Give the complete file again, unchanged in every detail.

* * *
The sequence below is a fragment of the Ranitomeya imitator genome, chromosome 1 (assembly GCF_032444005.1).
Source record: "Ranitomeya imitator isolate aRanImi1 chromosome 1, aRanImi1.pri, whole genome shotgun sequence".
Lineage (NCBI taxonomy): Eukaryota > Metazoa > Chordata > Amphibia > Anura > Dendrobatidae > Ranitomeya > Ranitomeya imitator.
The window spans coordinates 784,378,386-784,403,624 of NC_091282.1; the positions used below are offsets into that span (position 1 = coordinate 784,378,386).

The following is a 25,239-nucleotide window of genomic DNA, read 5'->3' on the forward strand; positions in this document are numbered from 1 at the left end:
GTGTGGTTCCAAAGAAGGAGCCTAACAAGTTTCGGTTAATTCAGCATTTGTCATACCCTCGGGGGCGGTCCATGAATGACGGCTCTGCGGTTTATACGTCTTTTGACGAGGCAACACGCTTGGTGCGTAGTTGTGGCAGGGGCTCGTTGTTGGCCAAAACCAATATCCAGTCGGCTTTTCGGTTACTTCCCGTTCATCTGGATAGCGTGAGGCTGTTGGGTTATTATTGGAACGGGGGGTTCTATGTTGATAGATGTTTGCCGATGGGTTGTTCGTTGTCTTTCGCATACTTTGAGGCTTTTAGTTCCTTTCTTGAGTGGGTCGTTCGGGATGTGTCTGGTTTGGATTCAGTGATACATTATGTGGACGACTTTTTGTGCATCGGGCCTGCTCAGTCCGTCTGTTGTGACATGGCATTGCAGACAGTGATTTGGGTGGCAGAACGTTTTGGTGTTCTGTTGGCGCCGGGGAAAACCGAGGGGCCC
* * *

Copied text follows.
The sequence below is a fragment of the Ranitomeya imitator genome, chromosome 1 (assembly GCF_032444005.1).
Source record: "Ranitomeya imitator isolate aRanImi1 chromosome 1, aRanImi1.pri, whole genome shotgun sequence".
Lineage (NCBI taxonomy): Eukaryota > Metazoa > Chordata > Amphibia > Anura > Dendrobatidae > Ranitomeya > Ranitomeya imitator.
The window spans coordinates 784,378,386-784,403,624 of NC_091282.1; the positions used below are offsets into that span (position 1 = coordinate 784,378,386).

The following is a 25,239-nucleotide window of genomic DNA, read 5'->3' on the forward strand; positions in this document are numbered from 1 at the left end:
GTGTGGTTCCAAAGAAGGAGCCTAACAAGTTTCGGTTAATTCAGCATTTGTCATACCCTCGGGGGCGGTCCATGAATGACGGCTCTGCGGTTTATACGTCTTTTGACGAGGCAACACGCTTGGTGCGTAGTTGTGGCAGGGGCTCGTTGTTGGCCAAAACCAATATCCAGTCGGCTTTTCGGTTACTTCCCGTTCATCTGGATAGCGTGAGGCTGTTGGGTTATTATTGGAACGGGGGGTTCTATGTTGATAGATGTTTGCCGATGGGTTGTTCGTTGTCTTTCGCATACTTTGAGGCTTTTAGTTCCTTTCTTGAGTGGGTCGTTCGGGATGTGTCTGGTTTGGATTCAGTGATACATTATGTGGACGACTTTTTGTGCATCGGGCCTGCTCAGTCCGTCTGTTGTGACATGGCATTGCAGACAGTGATTTGGGTGGCAGAACGTTTTGGTGTTCTGTTGGCGCCGGGGAAAACCGAGGGGCCC